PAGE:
8 Films That Ended Too Soon

Oh... that's it??

Get out ending
Blumhouse

Over the last few years it's become common for films to be so long, we have the debate on whether we need the return of the intermission at movie theatres.

I would love to sit through three uninterrupted hours of The Batman, but me and my addiction to buying the largest soda available makes this a literal tall order. That being said, some films could dare to be that a little bit longer.

With some films storylines coming out of nowhere and really messing with the momentum, worse yet, engaging plot points can quite similarly wander off into nothing. Endings can be abrupt or unfinished, leaving you wonder if someone made a mistake in the edit.

Sometimes, even when a film has a decent final moment, it can feel like scenes and entire sequences were missing on our way to that point. Whatever the case, some films could do with at least an extra 10 or 15 minutes to really help themselves along.

These films all ended just a bit too soon and every one of them needed something extra. As you felt that climatic moment coming, you knew it deep down in your soul, so why didn't the filmmakers?

8. The Grey

Get out ending
Open Road Films

2011’s The Grey is a rugged, masculine tale of survival against the elements (and a hungry pack of wolves) that perhaps promised more than it could truly deliver.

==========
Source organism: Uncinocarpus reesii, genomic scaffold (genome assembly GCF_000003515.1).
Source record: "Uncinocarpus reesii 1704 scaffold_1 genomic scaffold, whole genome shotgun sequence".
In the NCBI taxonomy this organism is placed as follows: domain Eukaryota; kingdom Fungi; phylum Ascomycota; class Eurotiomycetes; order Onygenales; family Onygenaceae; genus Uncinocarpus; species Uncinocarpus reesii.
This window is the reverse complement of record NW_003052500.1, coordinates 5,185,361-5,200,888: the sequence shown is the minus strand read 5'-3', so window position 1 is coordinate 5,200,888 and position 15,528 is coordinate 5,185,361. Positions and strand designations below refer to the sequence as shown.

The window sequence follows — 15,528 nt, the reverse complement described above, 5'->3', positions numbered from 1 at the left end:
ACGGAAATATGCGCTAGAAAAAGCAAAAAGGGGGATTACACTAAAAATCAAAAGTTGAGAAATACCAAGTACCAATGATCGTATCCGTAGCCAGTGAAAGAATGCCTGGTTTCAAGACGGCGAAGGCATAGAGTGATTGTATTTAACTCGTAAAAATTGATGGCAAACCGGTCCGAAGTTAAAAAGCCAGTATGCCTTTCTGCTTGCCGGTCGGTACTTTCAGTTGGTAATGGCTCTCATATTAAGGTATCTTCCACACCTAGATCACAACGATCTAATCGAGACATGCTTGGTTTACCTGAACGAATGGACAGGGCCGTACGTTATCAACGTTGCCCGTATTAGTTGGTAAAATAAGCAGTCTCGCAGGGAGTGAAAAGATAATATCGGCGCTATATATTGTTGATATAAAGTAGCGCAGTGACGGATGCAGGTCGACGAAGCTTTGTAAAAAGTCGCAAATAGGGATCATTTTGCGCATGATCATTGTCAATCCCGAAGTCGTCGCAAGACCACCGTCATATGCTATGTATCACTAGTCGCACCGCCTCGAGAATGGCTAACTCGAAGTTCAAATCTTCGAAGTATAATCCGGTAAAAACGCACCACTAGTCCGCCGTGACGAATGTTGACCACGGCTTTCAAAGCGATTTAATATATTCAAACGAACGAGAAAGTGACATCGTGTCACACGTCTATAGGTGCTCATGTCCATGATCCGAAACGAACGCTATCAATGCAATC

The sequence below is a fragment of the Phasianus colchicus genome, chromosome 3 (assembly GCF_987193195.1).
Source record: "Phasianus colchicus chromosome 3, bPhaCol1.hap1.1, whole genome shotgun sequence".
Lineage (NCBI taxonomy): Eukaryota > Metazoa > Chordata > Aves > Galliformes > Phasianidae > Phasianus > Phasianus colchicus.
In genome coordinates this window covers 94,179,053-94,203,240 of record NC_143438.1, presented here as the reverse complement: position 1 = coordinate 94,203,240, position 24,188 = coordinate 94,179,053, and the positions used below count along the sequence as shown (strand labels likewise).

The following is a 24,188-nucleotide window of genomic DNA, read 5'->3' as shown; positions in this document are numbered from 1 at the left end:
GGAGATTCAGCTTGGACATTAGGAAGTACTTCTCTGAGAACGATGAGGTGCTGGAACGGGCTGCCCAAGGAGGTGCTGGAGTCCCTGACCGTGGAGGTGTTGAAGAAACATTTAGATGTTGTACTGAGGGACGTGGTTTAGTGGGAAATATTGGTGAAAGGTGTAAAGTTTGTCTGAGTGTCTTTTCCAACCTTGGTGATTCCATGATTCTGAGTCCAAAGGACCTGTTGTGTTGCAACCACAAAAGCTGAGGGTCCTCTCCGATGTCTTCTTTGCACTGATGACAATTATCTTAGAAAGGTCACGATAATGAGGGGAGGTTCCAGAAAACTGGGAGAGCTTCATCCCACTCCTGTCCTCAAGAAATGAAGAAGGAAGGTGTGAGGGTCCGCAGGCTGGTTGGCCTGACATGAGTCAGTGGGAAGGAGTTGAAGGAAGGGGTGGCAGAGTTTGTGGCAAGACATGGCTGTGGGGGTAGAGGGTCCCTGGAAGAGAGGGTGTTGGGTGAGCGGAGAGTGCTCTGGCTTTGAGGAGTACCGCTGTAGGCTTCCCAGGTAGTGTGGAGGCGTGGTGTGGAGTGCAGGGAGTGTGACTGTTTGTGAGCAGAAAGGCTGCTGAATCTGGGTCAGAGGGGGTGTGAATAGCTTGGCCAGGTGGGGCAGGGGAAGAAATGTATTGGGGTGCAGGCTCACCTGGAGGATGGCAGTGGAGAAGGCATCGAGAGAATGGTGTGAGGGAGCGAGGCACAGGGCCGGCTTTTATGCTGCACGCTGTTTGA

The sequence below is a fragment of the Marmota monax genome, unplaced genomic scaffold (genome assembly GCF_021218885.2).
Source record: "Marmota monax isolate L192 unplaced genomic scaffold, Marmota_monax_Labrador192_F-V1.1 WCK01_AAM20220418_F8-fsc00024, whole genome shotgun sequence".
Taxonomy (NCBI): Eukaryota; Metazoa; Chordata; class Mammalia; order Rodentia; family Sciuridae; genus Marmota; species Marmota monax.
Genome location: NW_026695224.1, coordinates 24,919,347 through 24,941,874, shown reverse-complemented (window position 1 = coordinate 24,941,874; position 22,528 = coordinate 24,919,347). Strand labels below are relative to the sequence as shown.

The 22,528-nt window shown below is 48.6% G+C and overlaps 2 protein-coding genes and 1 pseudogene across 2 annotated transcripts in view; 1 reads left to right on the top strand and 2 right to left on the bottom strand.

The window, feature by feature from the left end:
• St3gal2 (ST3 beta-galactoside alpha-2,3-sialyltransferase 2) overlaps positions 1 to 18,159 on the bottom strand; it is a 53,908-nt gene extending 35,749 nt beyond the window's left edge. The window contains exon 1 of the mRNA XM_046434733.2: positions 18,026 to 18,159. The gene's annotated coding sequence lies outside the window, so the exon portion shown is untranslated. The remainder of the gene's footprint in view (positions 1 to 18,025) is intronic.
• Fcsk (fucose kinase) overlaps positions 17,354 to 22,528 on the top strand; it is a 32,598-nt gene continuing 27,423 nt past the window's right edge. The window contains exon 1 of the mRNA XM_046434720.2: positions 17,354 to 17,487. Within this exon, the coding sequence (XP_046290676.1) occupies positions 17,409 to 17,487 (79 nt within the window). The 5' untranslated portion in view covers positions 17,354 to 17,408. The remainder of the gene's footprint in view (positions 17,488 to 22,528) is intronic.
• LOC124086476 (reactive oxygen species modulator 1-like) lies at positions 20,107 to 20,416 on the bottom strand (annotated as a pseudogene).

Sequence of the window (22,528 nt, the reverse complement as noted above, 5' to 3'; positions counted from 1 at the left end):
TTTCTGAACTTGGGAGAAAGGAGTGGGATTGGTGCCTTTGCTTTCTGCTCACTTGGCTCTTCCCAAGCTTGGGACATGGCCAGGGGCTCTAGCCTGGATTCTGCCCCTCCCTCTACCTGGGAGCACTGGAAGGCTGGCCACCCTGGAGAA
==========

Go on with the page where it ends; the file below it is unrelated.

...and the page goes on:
The power of the metaphor is great and it’s certainly made abundantly clear that Neeson’s John Ottway facing down the alpha wolf is symbolism for him finally standing up to his problems, rather than running away.

After all, moments before the face-off we find out that John’s plans commit suicide in the film’s opening spawn from his inability to confront his wife’s terminal illnesses. Now death stares him down, he chooses to fight, and…

Credits.

The bigger problem is that the film’s post-credits scene actually tags on the revelation that he won that fight, albeit at great cost.

So… you mean to say I sat through the whole film, there was a face-off between Liam Neeson and the wolf that wasn't meant to be ambiguous, but most audiences didn't see it?

The abrupt ending of The Grey is more in-line with its deeper, philosophical tones, but is undermined by that very final scene; also cheapened by the fact that sometimes you just want to see a man and a wolf go toe-to-toe.

Don’t tease us with a showdown, cut away from it, then half-deliver a few moments later.

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Contributor

Painting pictures with words and writing articles with wax crayons. Resident Evil obsessed. She/they.